Igor Stimac Looks at Europe for Training Camp Before Qualifiers; Betting Sponsorship on Shirts to be Banned and More (Football Round-up)
If the travel restrictions get lifted, the Indian football team could start training in Croatia, Turkey, and Slovenia ahead of the remaining matches of the FIFA World Cup qualifiers.
India’s head coach, Igor Stimac is looking at three locations in Europe to conduct camps ahead of the 2022 World Cup qualifiers although much will depend on easing of restrictions to travel internationally. India are due to play against Qatar, Bangladesh, and Afghanistan in their remaining matches.
India are no longer in the running to make it to the second round of the 2022 World Cup qualifiers, having failed to win a single match so far with disappointing draws to lower ranked sides Bangladesh and Afghanistan. The hope is they can still make the cut for the 2023 AFC Asian Cup but need to pick up points in the remaining fixtures.
“It’s difficult to plan right now because nobody knows anything. Air traffic is closed and I am stuck here (in Croatia). Hopefully, we will have clarity soon. I will need eight weeks to prepare the team and also some friendlies, which we can arrange whether at home or away,” said Igor Stimac.
If the travel restrictions get lifted, the Blue Tigers could start training in Croatia, Turkey, and Slovenia. India will play Asian champions Qatar on October 8 (at home), and then will have to travel to play Bangladesh on November 12. Their final home game will be against Afghanistan on November 17.
Betting Shirt Sponsorship to be Banned
A House of Lords committee report suggested Premier League clubs not allow betting firms on their shirts.
The cross-party committee set up to analyse the impact of the UK's gambling industry, asked such sponsors be phased out by 2023, and other sports end shirt betting sponsorship in three years. The recommendations were part of a 192-page report suggesting that a lot more has to be done in order to prevent gambling-related harm, with the Gambling Act 2005 under review by ministers.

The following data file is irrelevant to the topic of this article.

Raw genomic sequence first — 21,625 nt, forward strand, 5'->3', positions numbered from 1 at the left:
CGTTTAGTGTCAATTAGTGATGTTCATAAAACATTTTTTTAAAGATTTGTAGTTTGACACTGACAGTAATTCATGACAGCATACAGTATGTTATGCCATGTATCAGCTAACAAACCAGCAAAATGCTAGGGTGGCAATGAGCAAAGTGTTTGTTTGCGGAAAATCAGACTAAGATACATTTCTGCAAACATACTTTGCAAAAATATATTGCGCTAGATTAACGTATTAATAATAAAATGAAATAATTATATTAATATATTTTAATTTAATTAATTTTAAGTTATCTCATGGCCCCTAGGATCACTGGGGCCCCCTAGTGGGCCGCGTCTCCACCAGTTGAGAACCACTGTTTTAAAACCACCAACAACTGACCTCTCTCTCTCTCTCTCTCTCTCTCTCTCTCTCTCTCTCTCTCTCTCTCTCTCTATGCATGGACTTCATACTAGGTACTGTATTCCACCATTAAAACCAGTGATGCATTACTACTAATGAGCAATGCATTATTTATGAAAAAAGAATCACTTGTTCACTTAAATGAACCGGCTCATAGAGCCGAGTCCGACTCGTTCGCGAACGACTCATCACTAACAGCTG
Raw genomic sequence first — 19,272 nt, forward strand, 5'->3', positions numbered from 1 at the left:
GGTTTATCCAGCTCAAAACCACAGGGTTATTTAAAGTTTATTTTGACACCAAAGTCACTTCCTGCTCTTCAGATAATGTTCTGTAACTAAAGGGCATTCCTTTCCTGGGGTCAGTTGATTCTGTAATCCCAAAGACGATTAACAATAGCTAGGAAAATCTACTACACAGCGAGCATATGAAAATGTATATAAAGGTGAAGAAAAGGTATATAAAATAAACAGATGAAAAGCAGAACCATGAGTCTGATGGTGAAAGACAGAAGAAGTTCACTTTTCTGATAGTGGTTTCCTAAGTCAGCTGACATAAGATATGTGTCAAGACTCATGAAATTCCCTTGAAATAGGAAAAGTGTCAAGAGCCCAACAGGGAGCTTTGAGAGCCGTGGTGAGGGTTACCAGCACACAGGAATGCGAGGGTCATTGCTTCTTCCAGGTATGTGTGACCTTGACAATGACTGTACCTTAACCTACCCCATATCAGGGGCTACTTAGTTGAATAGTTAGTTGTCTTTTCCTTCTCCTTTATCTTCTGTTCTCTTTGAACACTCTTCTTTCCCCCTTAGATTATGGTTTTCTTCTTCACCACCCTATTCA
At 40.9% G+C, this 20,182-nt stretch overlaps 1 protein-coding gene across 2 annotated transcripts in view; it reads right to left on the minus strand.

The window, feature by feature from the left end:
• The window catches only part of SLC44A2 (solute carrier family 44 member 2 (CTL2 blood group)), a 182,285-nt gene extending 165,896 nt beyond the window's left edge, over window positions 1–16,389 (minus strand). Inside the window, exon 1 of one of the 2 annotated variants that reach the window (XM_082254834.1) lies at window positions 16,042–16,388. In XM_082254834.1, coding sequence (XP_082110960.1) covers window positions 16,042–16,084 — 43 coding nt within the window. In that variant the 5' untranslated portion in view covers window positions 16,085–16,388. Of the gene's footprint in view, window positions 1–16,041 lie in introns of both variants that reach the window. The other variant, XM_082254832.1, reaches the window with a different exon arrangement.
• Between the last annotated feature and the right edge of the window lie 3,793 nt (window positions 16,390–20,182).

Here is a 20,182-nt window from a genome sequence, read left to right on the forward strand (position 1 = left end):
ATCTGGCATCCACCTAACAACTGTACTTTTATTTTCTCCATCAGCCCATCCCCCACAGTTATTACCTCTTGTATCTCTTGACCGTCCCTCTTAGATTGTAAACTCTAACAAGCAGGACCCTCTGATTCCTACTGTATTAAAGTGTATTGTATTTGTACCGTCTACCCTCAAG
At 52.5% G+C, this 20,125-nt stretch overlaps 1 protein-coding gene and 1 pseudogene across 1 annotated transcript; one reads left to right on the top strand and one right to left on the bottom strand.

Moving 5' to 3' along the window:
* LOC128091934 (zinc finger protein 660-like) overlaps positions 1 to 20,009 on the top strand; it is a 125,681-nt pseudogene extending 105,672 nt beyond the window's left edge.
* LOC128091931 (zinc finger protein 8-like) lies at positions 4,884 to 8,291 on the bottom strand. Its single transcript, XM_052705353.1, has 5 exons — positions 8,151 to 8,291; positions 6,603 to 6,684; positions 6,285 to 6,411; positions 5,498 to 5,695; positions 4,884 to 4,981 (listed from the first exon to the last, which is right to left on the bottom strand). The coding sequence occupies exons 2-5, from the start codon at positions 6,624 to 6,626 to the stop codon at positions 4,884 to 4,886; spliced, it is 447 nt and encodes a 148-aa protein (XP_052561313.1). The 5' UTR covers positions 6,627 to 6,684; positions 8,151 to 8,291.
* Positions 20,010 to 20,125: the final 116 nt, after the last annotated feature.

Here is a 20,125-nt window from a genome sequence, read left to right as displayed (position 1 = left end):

The committee's recommendations also state: "There should be no gambling advertising in or near any sports grounds or sports venues, including sports programmes." But the report says restrictions on shirt sponsorship and other advertising "should not take effect for clubs below the Premier League before 2023. A similar flexibility should be allowed in the case of other sports. These restrictions should not apply to horseracing or greyhound racing."
The report said removing betting sponsorship entirely would "not unduly harm Premier League clubs but it would very probably have a serious effect on smaller clubs.”
The English Football League (EFL) noted that gambling sector contributes £40m a season to the league and its clubs and with the financial problems of the coronavirus pandemic, this "significant" contribution is "as important now as it has ever been". In a statement it also highlighted that working to prevent gambling problems with betting companies is of "greater benefit" than a ban.
The Premier League, which does not have a betting partner, said it would be a "welcome participant" in the government review of the Gambling Act.
No Fans at La Liga Stadiums
Spain’s secretary for sport Irene Lozano and La Liga president Javier Tebas said there will be no fans in attendance at matches this season to minimise the risk of the coronavirus spreading.
Last month Tebas had expressed hope that fans could come and witness live action when it is safe to do so, and the league also drew up a draft protocol hoping the government’s department for sport would approve their return.
Yet Lozano, who has repeatedly stated that the campaign should finish without supporters, drew a line under the matter.